Written by: Salma Soliman, Student Intern, University of California, San Diego (Graduated 2019)
Since the beginning of 2015, San Diego Hunger Coalition (SDHC) has been working towards addressing the unfortunate yet prevalent issue of college hunger. In an effort to meet students where they are, the Hunger Coalition has brought together campuses and hunger relief partners to provide food assistance and resources to low-income students.
Food or books?
With the on-going inflation of college tuition and cost of living, the number of students struggling with food insecurity has increased greatly; more than 40 percent of University of California and California State University students have reported food insecurity in recent years. Due to financial struggles, many students are forced to skip meals which results in an array of negative effects, including deciding whether to prioritize school or their health.
College hunger must be addressed and prioritized. If it persists, it has the power to widen the disparities in academic success and health. If students are struggling to meet basic needs it is likely they will struggle in different aspects of their life, including their academic work. Those who are food insecure, not getting the appropriate amount of nutrition needed, often feel less energized, have difficulty focusing, and tend to prolong their studies three times more than those students who did not experience food insecurity.
Up until a few years ago there was little discussion around college hunger. The old trope of the starving college student who lives on ramen normalized college hunger. Within the past few years a new discourse has emerged. The passage of critical state legislation (AB1930) created a window of opportunity for San Diego Hunger Coalition to mobilize the hunger relief community and campuses to connect students to food resources, beginning with CalFresh/SNAP. For the past four years, the CalFresh Task Force has prioritized, “Connecting College Students to CalFresh,” resulting in the development of an online toolkit, San Diego County specialists stationed at college campuses, and dozens of CalFresh-in-a-Day workshops hosted at more than 10 campuses across the county.
CalFresh, paired with expanding on-campus food pantries, provides students with the support they need to refocus their energies on academic success!
If you or someone you know is a college student and needs food assistance, San Diego Hunger Coalition can help! Check out our College Hunger Toolkit!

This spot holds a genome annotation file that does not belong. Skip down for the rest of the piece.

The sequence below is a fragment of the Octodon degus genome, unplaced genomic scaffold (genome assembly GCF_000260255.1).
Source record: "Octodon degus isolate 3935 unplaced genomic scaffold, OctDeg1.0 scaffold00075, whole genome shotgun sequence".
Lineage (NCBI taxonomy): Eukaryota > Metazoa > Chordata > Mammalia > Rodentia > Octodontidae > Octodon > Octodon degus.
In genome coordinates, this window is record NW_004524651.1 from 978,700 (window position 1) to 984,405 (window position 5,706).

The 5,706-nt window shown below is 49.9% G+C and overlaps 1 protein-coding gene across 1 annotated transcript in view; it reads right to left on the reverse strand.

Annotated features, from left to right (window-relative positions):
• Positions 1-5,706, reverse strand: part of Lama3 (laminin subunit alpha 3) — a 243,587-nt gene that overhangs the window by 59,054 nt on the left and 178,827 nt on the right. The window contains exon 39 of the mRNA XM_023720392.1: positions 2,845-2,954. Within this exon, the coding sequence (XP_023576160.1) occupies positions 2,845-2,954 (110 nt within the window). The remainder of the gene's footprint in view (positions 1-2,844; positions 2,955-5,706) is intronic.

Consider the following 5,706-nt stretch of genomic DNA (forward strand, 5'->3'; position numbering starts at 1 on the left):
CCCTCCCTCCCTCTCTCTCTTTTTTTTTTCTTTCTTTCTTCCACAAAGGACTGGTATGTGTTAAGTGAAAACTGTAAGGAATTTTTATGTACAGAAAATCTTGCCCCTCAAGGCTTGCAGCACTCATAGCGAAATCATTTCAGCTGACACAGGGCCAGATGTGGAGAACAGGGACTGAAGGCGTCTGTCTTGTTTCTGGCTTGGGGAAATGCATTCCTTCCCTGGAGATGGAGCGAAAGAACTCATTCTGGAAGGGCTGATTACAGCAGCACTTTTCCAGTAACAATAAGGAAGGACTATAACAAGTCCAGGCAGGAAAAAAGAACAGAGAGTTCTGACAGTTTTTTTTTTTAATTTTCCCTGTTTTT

College students want to be heard:
If you could tell anything to politicians or the media about CalFresh or student hunger, what would it be?
“I would just say to listen – listen to what the community is saying, because obviously we are saying it for a reason. We are not complaining for no reason. Take notice of what is going on in the community because it is a dire need out there for food, people really are struggling.”
-Imani, Student at San Diego State University
Could you speak to the challenges of student hunger?
“It’s kind of tough, you know. Sometimes I just survive on granolas. I could show you the amount of granolas I have in my backpack – it’s so many. Because sometimes I just don’t have enough money to go buy food every day .”
Mitzy, Student at San Diego University
What do you think some common misconceptions people have about CalFresh are?
“I think one of the misconceptions is that it’s wrong to ask the government for help. I’m hoping that one day I’ll graduate and have the kind of money to give back what I took. Some people are really stubborn – they don’t want to have other people help them.”
-Edward, Student at San Diego State University
Can you speak to why you are passionate about student hunger?
“I am passionate about student hunger because I know what it feels like. I’ve been there. I’m currently still there, in those shoes. And I wouldn’t want another student to feel hungry or even to go through those kind of feelings that I’ve been through…”
-Elaine, Student at Southwestern College